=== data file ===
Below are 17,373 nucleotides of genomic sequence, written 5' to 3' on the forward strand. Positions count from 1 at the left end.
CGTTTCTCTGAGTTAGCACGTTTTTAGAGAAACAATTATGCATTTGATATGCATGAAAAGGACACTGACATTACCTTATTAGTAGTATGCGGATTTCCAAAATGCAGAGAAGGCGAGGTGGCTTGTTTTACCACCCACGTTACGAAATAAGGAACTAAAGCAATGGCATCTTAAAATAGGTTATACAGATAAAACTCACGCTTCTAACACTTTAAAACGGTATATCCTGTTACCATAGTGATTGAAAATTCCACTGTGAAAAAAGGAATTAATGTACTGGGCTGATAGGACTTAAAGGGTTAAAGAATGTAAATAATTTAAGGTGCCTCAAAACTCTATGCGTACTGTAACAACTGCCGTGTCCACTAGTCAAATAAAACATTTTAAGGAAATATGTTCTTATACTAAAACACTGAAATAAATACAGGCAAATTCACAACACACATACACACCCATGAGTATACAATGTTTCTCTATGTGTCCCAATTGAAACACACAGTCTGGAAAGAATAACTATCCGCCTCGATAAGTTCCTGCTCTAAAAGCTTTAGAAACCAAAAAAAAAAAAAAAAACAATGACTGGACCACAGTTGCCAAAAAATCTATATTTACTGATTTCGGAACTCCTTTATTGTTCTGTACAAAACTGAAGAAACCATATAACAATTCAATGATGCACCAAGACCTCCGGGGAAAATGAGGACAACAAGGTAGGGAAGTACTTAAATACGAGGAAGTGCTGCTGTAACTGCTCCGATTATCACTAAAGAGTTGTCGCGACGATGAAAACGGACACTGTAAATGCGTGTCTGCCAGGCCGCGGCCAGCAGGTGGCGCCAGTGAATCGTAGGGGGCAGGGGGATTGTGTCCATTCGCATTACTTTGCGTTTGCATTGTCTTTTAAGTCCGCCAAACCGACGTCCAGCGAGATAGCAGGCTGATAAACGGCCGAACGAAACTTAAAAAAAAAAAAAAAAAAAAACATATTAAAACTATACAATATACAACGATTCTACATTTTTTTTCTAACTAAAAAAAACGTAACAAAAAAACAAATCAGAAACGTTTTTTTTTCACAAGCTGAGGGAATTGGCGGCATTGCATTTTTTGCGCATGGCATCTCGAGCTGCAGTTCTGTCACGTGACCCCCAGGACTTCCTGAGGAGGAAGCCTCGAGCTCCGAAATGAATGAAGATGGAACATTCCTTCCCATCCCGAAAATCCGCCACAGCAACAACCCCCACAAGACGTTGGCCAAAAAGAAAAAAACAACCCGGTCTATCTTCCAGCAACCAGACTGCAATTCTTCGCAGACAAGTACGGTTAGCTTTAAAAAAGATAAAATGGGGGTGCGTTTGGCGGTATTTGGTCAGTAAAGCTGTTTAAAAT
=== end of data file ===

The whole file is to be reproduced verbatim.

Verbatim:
Below are 17,373 nucleotides of genomic sequence, written 5' to 3' on the forward strand. Positions count from 1 at the left end.
CGTTTCTCTGAGTTAGCACGTTTTTAGAGAAACAATTATGCATTTGATATGCATGAAAAGGACACTGACATTACCTTATTAGTAGTATGCGGATTTCCAAAATGCAGAGAAGGCGAGGTGGCTTGTTTTACCACCCACGTTACGAAATAAGGAACTAAAGCAATGGCATCTTAAAATAGGTTATACAGATAAAACTCACGCTTCTAACACTTTAAAACGGTATATCCTGTTACCATAGTGATTGAAAATTCCACTGTGAAAAAAGGAATTAATGTACTGGGCTGATAGGACTTAAAGGGTTAAAGAATGTAAATAATTTAAGGTGCCTCAAAACTCTATGCGTACTGTAACAACTGCCGTGTCCACTAGTCAAATAAAACATTTTAAGGAAATATGTTCTTATACTAAAACACTGAAATAAATACAGGCAAATTCACAACACACATACACACCCATGAGTATACAATGTTTCTCTATGTGTCCCAATTGAAACACACAGTCTGGAAAGAATAACTATCCGCCTCGATAAGTTCCTGCTCTAAAAGCTTTAGAAACCAAAAAAAAAAAAAAAAACAATGACTGGACCACAGTTGCCAAAAAATCTATATTTACTGATTTCGGAACTCCTTTATTGTTCTGTACAAAACTGAAGAAACCATATAACAATTCAATGATGCACCAAGACCTCCGGGGAAAATGAGGACAACAAGGTAGGGAAGTACTTAAATACGAGGAAGTGCTGCTGTAACTGCTCCGATTATCACTAAAGAGTTGTCGCGACGATGAAAACGGACACTGTAAATGCGTGTCTGCCAGGCCGCGGCCAGCAGGTGGCGCCAGTGAATCGTAGGGGGCAGGGGGATTGTGTCCATTCGCATTACTTTGCGTTTGCATTGTCTTTTAAGTCCGCCAAACCGACGTCCAGCGAGATAGCAGGCTGATAAACGGCCGAACGAAACTTAAAAAAAAAAAAAAAAAAAAACATATTAAAACTATACAATATACAACGATTCTACATTTTTTTTCTAACTAAAAAAAACGTAACAAAAAAACAAATCAGAAACGTTTTTTTTTCACAAGCTGAGGGAATTGGCGGCATTGCATTTTTTGCGCATGGCATCTCGAGCTGCAGTTCTGTCACGTGACCCCCAGGACTTCCTGAGGAGGAAGCCTCGAGCTCCGAAATGAATGAAGATGGAACATTCCTTCCCATCCCGAAAATCCGCCACAGCAACAACCCCCACAAGACGTTGGCCAAAAAGAAAAAAACAACCCGGTCTATCTTCCAGCAACCAGACTGCAATTCTTCGCAGACAAGTACGGTTAGCTTTAAAAAAGATAAAATGGGGGTGCGTTTGGCGGTATTTGGTCAGTAAAGCTGTTTAAAAT